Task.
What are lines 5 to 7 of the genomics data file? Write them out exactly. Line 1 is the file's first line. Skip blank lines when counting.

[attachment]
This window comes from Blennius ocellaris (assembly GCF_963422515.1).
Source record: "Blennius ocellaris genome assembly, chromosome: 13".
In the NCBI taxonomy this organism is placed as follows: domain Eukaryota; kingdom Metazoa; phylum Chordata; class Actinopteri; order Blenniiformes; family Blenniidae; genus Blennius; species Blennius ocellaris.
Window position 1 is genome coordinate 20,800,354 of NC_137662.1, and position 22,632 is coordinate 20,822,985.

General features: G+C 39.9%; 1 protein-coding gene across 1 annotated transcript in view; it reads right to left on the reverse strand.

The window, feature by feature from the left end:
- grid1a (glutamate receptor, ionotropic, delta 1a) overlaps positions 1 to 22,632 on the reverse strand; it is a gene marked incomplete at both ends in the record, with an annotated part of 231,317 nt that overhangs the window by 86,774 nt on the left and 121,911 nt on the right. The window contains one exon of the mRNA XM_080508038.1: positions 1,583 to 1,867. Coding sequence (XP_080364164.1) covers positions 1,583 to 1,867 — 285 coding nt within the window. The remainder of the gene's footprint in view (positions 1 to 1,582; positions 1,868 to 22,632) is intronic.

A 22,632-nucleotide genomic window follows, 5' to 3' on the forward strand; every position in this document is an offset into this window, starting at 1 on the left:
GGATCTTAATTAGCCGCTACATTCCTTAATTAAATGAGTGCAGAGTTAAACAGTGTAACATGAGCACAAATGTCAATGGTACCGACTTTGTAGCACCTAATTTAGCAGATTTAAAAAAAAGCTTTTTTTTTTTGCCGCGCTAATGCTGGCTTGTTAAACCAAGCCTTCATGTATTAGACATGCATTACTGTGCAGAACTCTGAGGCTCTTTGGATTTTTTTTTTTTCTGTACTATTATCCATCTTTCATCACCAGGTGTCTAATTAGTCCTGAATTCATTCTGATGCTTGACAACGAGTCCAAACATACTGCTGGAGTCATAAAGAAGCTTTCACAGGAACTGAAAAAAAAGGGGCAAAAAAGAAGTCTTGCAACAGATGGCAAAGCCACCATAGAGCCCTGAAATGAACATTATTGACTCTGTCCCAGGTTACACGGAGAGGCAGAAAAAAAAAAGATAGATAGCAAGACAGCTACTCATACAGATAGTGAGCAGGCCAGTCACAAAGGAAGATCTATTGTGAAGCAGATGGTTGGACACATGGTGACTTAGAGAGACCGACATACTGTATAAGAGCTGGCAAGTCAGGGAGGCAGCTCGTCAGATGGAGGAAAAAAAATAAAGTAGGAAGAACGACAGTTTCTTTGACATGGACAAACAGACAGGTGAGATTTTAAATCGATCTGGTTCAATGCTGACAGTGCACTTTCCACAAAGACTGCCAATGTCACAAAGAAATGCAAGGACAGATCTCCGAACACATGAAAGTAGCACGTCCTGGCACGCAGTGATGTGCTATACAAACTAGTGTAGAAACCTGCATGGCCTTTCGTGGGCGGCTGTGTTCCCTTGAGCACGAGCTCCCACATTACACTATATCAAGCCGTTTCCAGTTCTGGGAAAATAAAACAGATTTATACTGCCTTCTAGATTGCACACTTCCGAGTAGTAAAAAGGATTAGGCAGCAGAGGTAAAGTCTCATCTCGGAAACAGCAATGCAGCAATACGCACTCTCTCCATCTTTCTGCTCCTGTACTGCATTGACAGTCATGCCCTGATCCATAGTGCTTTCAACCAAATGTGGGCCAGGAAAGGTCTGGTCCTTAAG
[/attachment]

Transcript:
General features: G+C 39.9%; 1 protein-coding gene across 1 annotated transcript in view; it reads right to left on the reverse strand.

The window, feature by feature from the left end:
- grid1a (glutamate receptor, ionotropic, delta 1a) overlaps positions 1 to 22,632 on the reverse strand; it is a gene marked incomplete at both ends in the record, with an annotated part of 231,317 nt that overhangs the window by 86,774 nt on the left and 121,911 nt on the right. The window contains one exon of the mRNA XM_080508038.1: positions 1,583 to 1,867. Coding sequence (XP_080364164.1) covers positions 1,583 to 1,867 — 285 coding nt within the window. The remainder of the gene's footprint in view (positions 1 to 1,582; positions 1,868 to 22,632) is intronic.